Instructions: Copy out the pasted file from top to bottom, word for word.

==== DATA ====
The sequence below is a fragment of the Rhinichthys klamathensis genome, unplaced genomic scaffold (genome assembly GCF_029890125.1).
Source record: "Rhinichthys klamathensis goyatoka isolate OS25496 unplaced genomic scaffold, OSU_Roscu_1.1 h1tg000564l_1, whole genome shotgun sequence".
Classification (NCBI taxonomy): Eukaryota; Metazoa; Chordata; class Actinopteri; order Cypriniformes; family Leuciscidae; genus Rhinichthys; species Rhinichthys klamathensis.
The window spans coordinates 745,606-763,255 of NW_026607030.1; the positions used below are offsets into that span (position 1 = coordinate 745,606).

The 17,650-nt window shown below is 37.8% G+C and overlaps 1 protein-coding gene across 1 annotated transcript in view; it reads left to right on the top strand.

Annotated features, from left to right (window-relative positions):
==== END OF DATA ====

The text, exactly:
The sequence below is a fragment of the Rhinichthys klamathensis genome, unplaced genomic scaffold (genome assembly GCF_029890125.1).
Source record: "Rhinichthys klamathensis goyatoka isolate OS25496 unplaced genomic scaffold, OSU_Roscu_1.1 h1tg000564l_1, whole genome shotgun sequence".
Classification (NCBI taxonomy): Eukaryota; Metazoa; Chordata; class Actinopteri; order Cypriniformes; family Leuciscidae; genus Rhinichthys; species Rhinichthys klamathensis.
The window spans coordinates 745,606-763,255 of NW_026607030.1; the positions used below are offsets into that span (position 1 = coordinate 745,606).

The 17,650-nt window shown below is 37.8% G+C and overlaps 1 protein-coding gene across 1 annotated transcript in view; it reads left to right on the top strand.

Annotated features, from left to right (window-relative positions):